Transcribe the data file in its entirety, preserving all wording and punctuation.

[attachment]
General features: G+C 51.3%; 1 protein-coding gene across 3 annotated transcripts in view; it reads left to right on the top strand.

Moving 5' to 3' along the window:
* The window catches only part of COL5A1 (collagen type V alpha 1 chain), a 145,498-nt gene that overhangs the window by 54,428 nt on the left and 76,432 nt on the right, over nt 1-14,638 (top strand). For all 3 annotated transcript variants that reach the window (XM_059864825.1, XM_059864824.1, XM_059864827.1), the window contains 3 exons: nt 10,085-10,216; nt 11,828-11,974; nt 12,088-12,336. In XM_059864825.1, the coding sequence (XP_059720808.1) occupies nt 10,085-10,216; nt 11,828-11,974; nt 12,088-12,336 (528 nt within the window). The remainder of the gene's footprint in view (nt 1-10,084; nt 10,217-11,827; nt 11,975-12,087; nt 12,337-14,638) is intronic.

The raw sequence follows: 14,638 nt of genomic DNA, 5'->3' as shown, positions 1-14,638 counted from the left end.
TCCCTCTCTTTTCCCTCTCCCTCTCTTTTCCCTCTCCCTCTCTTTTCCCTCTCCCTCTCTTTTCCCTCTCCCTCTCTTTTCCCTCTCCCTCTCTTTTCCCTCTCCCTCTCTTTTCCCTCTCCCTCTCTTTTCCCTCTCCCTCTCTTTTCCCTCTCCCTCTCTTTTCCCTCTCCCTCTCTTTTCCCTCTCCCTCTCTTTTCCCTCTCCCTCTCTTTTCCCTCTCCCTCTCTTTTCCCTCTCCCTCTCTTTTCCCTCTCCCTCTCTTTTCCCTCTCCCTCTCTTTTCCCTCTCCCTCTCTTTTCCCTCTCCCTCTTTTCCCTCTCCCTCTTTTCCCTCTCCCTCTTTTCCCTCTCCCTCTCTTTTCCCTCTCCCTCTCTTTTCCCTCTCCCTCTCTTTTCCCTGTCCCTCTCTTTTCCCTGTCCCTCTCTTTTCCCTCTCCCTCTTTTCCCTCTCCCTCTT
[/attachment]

General features: G+C 51.3%; 1 protein-coding gene across 3 annotated transcripts in view; it reads left to right on the top strand.

Moving 5' to 3' along the window:
* The window catches only part of COL5A1 (collagen type V alpha 1 chain), a 145,498-nt gene that overhangs the window by 54,428 nt on the left and 76,432 nt on the right, over nt 1-14,638 (top strand). For all 3 annotated transcript variants that reach the window (XM_059864825.1, XM_059864824.1, XM_059864827.1), the window contains 3 exons: nt 10,085-10,216; nt 11,828-11,974; nt 12,088-12,336. In XM_059864825.1, the coding sequence (XP_059720808.1) occupies nt 10,085-10,216; nt 11,828-11,974; nt 12,088-12,336 (528 nt within the window). The remainder of the gene's footprint in view (nt 1-10,084; nt 10,217-11,827; nt 11,975-12,087; nt 12,337-14,638) is intronic.

The raw sequence follows: 14,638 nt of genomic DNA, 5'->3' as shown, positions 1-14,638 counted from the left end.
TCCCTCTCTTTTCCCTCTCCCTCTCTTTTCCCTCTCCCTCTCTTTTCCCTCTCCCTCTCTTTTCCCTCTCCCTCTCTTTTCCCTCTCCCTCTCTTTTCCCTCTCCCTCTCTTTTCCCTCTCCCTCTCTTTTCCCTCTCCCTCTCTTTTCCCTCTCCCTCTCTTTTCCCTCTCCCTCTCTTTTCCCTCTCCCTCTCTTTTCCCTCTCCCTCTCTTTTCCCTCTCCCTCTCTTTTCCCTCTCCCTCTCTTTTCCCTCTCCCTCTCTTTTCCCTCTCCCTCTCTTTTCCCTCTCCCTCTCTTTTCCCTCTCCCTCTTTTCCCTCTCCCTCTTTTCCCTCTCCCTCTTTTCCCTCTCCCTCTCTTTTCCCTCTCCCTCTCTTTTCCCTCTCCCTCTCTTTTCCCTGTCCCTCTCTTTTCCCTGTCCCTCTCTTTTCCCTCTCCCTCTTTTCCCTCTCCCTCTT